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Democrats Press Trump Nominees on School Choice and Civil Rights

By Alyson Klein — November 15, 2017 3 min read
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Senate education committee Democrats used the confirmation hearing of two top U.S. Department of Education nominees to make their case against the Trump administration’s favorite K-12 policy: School choice.

Both contenders have long records in pushing for charters, vouchers, tax-credit scholarships, and other types of school choice programs. Mick Zais, who has been tapped for deputy secretary of education, the No. 2 post at the agency, helped create a tax-credit scholarship for students in special education when he was the state chief in South Carolina.

And Jim Blew, who has been tapped as assistant secretary for planning, evaluation, and policy analysis, spent nearly a decade as the Walton Family Foundation’s director of K-12 reform, advising the foundation on how to broaden schooling options for low-income communities.

Sen. Patty Murray of Washington, the top Democrat on the panel, kicked off the hearing by saying that she finds it “troubling” that Zais shares Secretary of Education Betsy DeVos’ views on “privatization.” And she told Blew that his “record of promoting school vouchers gives me pause that you will not stand up for students and public schools.”

Senator after senator on the Democratic side of the dais echoed those concerns.

Sen. Al Franken, D-Minn., for instance, asked Zais if he was aware that the research on the efficacy of school choice is “abysmal.” Zais said, in his experience, broadening educational options improves student outcomes. But he agreed with Franken that the evidence for that is “anecdotal.”

Sen. Maggie Hassan, D-N.H., asked Blew if he thought students in special education should have to give up their rights to take advantage of a voucher program, as she said that students in Florida who use McKay scholarships must. Blew said that any school that takes federal funds has to follow the law, including protections for students in special education.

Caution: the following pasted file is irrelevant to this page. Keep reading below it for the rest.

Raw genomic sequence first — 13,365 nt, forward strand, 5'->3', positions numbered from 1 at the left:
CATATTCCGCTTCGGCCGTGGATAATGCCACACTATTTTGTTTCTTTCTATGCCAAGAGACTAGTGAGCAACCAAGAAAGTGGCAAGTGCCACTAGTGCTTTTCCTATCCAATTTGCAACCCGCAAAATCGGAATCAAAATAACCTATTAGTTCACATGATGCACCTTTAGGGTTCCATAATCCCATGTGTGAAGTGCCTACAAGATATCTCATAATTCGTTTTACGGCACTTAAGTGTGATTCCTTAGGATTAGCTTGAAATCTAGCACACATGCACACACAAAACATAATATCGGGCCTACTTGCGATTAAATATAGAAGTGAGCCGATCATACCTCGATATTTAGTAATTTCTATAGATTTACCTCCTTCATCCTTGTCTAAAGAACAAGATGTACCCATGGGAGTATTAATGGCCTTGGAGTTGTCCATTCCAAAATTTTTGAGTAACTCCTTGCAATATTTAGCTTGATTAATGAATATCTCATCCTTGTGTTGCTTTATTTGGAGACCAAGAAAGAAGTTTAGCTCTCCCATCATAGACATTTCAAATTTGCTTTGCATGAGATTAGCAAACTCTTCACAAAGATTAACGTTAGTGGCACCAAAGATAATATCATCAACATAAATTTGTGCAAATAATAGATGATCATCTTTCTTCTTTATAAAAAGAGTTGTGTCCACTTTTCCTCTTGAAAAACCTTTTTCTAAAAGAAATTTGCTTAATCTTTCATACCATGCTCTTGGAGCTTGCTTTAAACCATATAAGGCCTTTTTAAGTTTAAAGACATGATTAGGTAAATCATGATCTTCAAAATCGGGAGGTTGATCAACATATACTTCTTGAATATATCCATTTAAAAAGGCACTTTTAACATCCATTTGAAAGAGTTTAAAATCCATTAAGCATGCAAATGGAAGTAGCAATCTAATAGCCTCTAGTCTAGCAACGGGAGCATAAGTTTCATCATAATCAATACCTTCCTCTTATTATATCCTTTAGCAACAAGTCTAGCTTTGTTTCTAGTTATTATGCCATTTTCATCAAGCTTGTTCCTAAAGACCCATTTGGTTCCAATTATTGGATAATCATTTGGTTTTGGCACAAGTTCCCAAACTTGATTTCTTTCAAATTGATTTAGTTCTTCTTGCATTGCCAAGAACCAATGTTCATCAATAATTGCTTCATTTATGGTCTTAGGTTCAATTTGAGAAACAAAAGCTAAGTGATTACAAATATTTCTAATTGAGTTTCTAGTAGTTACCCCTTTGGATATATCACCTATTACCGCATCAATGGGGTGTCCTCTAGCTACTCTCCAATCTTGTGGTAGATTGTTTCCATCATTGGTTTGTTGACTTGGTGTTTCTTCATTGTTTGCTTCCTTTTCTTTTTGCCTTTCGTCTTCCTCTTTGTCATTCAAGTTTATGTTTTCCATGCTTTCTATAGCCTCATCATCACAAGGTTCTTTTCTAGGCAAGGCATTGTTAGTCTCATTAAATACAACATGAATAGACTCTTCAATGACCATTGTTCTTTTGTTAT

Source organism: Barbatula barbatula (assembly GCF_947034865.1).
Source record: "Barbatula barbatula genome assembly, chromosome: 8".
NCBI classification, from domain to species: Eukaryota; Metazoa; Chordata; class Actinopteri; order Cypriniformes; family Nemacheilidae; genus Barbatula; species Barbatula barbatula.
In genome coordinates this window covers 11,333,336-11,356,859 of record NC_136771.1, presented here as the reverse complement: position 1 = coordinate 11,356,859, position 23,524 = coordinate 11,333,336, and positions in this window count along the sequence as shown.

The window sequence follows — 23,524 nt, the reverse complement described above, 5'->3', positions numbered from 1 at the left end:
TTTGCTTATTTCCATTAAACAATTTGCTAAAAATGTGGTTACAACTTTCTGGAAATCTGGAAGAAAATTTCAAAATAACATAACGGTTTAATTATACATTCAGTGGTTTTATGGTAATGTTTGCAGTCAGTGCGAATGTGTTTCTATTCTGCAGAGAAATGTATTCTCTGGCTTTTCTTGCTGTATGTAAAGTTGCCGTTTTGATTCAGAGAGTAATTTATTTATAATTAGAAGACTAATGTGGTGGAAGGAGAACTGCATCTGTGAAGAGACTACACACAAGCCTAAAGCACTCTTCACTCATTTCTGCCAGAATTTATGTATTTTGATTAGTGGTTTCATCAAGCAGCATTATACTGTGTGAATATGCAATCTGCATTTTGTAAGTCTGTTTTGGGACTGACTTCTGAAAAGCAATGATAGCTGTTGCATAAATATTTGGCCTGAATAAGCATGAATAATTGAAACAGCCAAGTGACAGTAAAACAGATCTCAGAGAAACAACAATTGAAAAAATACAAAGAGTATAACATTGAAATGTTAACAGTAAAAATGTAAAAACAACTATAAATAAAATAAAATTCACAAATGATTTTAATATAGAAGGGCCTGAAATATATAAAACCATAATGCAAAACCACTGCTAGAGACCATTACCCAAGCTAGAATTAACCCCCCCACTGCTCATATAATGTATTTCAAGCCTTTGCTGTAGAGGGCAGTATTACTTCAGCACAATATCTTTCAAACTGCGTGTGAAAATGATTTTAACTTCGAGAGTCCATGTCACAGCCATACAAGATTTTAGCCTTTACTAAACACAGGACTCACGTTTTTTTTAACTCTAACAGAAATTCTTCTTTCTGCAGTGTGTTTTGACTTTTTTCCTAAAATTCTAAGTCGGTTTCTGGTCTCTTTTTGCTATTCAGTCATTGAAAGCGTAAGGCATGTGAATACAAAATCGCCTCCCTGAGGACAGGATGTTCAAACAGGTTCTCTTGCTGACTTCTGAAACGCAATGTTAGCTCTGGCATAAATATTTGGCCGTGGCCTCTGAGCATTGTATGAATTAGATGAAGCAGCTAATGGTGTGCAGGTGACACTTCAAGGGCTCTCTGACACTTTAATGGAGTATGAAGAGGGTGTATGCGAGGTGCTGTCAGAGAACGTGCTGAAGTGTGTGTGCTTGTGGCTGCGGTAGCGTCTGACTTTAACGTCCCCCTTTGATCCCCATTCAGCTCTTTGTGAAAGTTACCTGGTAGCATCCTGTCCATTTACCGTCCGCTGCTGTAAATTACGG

And later Murray asked Blew if she thought that the charter sector in DeVos’ home state of Michigan, which has been criticized for its lack of accountability, is a model for the nation. Blew cited a Stanford University study that he says shows students in Detroit perform better than their peers in public schools. Murray countered that that’s not what she has seen in the research. (The evidence is indeed mixed. We wrote about Michigan’s charter sector here.)

Zais took heat, too, for his record in South Carolina. Sen. Chris Murphy, D-Conn., asked him about a 2015 bill in the South Carolina legislature calling for the National Rifle Association to develop a curriculum for K-12 students. Murphy asked Zais if political organizations should be allowed to design curriculum for K-12 schools.

Zais told him no, they shouldn’t. And he said he didn’t remember supporting that bill, even though he is in favor of students learning about the Second Amendment.

Several Democrats grilled Zais on his comments to the South Carolina press that it didn’t make sense to spend money on five-year-olds because they can’t learn.

“I do not recall having said that,” Zais said, and talked about the learning his young grandchildren experienced before age five. He said he is in favor of early-childhood education, but sees it as a state issue.

The hearing also touched on a number of controversial issues and some of the Trump education department’s missteps. For instance:

•ESSA: Alexander asked Zais if he’s aware of the prohibitions against the Education Department in the Every Student Succeeds Act. He noted, for instance, that the Education Department can’t tell a state that its student achievement goals aren’t “ambitious enough,” as DeVos’ department initially told Delaware.

Zais said he wasn’t familiar with Delaware’s particular situation, but seemed to agree with Alexander that the federal role should be limited.

•Civil Rights: Murray also asked Zais if he agreed with Acting Assistant Secretary for civil rights Candice Jackson’s comments to the New York Times that 90 percent of sexual assaults involve alcohol and breakups. Zais said he wasn’t familiar with those comments, but seemed to agree that sexually assault should be taken seriously. (Jackson is slated to be replaced by Kenneth Marcus, the president of the Jewish Center for Human Rights. He would permanently fill the position.)

So will these folks get confirmed? Probably. Overall, the hearing was relatively fireworks-free, and nothing unexpected came up.

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